Who signs the Confirmation of Acceptance in the event of a counter offer by the Seller that is accepted by the Buyer? (the buyer or the seller)? For example, Buyer submits an offer; Seller counters with a higher price, Buyer accepts.
There is a problem with this. Most practitioners, that is, 103,000 in the Province of Ontario will likely get this answer wrong.
It’s been wrong on exams and wrong on Passit as well. Whether it’s been corrected I don’t know.
There are two steps in accepting an Offer:
1) signing, and
Many people seem unaware or oblivious to the second step.
In your example, the Buyer is accepting the Counter Offer.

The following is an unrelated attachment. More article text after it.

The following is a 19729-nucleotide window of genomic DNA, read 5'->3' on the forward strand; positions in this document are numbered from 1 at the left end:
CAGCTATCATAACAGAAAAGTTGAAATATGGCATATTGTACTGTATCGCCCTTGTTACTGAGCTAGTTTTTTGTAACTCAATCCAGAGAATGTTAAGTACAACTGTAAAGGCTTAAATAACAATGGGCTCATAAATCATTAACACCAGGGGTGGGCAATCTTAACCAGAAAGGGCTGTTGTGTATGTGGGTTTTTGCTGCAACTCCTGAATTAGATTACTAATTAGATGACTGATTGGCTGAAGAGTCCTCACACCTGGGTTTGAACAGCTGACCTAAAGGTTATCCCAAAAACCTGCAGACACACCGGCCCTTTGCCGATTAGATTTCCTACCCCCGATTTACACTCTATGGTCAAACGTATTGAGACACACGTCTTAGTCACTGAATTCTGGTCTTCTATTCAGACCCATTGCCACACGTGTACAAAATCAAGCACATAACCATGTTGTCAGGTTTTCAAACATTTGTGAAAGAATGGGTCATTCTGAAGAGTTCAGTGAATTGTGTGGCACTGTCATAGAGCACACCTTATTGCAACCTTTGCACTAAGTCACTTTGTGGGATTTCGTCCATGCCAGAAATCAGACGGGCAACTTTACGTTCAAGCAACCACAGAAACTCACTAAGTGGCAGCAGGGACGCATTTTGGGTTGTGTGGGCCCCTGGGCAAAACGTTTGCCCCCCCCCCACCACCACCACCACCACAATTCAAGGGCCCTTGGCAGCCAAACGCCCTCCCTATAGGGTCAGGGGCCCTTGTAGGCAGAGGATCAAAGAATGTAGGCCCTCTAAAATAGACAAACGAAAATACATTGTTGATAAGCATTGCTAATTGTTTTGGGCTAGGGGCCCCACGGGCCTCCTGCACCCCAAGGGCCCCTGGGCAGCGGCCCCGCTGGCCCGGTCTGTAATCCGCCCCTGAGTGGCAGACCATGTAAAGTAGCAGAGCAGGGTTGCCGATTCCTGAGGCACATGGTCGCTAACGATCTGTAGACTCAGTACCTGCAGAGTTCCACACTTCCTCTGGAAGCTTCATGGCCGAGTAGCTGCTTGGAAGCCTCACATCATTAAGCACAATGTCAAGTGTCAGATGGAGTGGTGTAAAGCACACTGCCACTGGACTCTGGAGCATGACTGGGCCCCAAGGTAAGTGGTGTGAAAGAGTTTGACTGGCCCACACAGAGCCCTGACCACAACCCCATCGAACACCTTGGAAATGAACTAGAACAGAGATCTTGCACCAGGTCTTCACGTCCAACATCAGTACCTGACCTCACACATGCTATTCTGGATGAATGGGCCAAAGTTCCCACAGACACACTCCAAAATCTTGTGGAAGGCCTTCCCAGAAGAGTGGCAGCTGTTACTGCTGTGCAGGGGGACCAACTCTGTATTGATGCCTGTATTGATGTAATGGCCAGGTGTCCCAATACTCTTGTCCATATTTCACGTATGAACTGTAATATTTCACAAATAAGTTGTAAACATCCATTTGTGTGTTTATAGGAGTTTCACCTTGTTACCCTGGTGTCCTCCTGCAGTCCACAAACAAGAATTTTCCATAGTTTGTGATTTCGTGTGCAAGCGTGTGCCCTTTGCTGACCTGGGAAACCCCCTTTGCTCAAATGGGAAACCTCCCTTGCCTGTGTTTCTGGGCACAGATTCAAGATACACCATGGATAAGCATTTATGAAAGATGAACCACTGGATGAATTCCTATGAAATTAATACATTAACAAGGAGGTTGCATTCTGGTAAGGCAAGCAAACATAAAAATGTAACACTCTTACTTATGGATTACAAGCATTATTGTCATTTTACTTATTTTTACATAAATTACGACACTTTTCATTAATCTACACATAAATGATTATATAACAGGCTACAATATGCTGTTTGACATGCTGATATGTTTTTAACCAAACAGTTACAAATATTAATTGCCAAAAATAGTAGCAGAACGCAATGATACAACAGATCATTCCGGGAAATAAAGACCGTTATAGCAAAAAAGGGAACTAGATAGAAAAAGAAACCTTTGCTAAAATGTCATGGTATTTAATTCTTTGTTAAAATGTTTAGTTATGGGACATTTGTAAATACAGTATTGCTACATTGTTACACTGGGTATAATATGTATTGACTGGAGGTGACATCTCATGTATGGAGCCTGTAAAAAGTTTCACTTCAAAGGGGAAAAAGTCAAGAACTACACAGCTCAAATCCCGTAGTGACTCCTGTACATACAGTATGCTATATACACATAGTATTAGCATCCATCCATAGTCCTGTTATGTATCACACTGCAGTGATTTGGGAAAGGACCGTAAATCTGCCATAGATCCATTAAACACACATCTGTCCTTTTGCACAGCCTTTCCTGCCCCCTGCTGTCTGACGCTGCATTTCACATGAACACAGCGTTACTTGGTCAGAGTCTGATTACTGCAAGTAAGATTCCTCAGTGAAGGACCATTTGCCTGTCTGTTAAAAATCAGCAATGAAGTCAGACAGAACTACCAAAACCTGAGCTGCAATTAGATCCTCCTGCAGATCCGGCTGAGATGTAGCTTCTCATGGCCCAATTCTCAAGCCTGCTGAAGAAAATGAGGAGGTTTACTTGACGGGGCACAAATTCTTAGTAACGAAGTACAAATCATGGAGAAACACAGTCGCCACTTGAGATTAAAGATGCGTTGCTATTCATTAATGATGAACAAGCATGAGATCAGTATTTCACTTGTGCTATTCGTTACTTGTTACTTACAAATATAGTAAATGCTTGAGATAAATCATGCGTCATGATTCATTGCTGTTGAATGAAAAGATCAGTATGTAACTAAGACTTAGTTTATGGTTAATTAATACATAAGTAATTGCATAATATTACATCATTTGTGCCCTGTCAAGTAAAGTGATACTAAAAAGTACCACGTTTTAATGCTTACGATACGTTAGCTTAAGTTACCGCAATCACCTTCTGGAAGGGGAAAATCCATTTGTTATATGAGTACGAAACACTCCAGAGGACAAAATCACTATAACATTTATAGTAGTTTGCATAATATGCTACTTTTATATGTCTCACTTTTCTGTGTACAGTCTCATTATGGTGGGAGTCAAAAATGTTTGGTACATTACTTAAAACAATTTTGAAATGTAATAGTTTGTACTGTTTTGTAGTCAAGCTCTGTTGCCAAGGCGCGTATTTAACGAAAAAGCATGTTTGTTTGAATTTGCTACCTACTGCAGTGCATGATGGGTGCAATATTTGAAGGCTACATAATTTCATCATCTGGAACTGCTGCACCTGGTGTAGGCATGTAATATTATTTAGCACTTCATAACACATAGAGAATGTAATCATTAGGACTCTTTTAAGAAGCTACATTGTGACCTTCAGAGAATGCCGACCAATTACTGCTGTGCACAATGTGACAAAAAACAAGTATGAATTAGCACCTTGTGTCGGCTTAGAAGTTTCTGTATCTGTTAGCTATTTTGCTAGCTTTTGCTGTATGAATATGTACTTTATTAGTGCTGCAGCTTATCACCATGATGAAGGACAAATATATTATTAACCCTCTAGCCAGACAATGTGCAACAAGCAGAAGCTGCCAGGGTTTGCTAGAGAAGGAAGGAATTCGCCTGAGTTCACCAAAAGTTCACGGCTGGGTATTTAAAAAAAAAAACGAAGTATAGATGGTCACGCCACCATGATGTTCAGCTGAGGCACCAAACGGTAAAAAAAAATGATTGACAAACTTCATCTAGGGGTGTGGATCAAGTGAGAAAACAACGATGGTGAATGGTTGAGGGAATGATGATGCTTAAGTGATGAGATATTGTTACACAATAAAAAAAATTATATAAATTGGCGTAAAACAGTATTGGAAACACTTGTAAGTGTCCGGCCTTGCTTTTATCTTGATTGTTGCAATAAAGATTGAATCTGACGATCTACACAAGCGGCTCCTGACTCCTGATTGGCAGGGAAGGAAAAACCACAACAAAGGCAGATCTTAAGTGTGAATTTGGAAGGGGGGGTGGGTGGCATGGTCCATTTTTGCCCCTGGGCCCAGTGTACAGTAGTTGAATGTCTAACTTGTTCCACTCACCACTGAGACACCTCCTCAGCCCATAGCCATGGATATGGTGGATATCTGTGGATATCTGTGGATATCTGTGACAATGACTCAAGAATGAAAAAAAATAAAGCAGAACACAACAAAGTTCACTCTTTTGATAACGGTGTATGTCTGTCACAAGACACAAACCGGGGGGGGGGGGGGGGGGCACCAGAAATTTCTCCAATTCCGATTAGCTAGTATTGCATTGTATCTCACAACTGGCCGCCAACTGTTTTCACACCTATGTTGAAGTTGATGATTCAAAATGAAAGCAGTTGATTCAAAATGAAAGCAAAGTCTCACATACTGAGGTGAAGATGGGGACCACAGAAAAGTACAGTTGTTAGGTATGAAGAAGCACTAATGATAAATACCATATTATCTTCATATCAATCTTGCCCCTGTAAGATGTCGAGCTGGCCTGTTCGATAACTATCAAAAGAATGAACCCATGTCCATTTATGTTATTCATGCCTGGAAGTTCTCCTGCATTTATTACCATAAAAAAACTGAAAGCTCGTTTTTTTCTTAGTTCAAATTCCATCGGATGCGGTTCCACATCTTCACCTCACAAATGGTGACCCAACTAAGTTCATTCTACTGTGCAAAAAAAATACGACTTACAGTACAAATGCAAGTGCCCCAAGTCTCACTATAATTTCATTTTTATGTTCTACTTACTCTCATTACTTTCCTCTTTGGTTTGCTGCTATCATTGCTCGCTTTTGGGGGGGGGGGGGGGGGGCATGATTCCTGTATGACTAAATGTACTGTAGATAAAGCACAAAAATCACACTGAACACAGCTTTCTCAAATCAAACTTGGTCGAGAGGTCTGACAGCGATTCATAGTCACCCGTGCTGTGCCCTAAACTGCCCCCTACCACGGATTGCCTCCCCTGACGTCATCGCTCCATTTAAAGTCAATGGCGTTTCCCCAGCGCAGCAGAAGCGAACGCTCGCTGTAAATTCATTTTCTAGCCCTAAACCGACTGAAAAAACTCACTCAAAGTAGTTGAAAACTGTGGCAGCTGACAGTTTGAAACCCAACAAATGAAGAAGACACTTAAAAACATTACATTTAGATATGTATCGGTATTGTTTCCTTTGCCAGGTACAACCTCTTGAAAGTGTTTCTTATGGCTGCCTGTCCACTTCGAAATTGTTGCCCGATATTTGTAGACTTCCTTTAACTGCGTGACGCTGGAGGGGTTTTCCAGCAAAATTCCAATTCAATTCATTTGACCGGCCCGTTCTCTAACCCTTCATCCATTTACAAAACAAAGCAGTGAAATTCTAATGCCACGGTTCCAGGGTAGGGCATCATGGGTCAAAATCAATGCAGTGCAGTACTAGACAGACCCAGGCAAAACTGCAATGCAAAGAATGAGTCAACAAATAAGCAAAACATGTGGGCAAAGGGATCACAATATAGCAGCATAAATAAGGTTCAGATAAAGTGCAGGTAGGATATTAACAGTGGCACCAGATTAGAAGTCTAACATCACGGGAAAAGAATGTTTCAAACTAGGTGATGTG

Now, what is the process of communicating that fact to the Seller within the irrevocable time?
Buyer’s Agent is present with the Buyer phones to Listing Agent at 7:02 pm, that’s the time. Now, the Buyer’s Agent turns to the Buyer and has the Buyer sign the COA.
Next scenario, Buyer’s Agent heads to the office, makes photocopies etc. and sends an email to the Listing Agent at 8:10 pm. Now, that’s the actual time, and the only person who knows that is the Buyer’s Agent. So the Buyer’s Agent should personally sign the COA. That’s the best evidence that’s available. I have done it. However, some will argue that the Form simply says “Seller/Buyer”.
Final scenario, no one is quite sure when the Seller received the communication that the Buyer had accepted the Offer, but, clearly the Seller will obviously know, so the Seller says it was 8:10 pm, and then signs the COA.
This has been a rather peculiar issue ever since the COA replaced the COE, where the rule was “the last person to sign”
Brian Madigan LL.B., Broker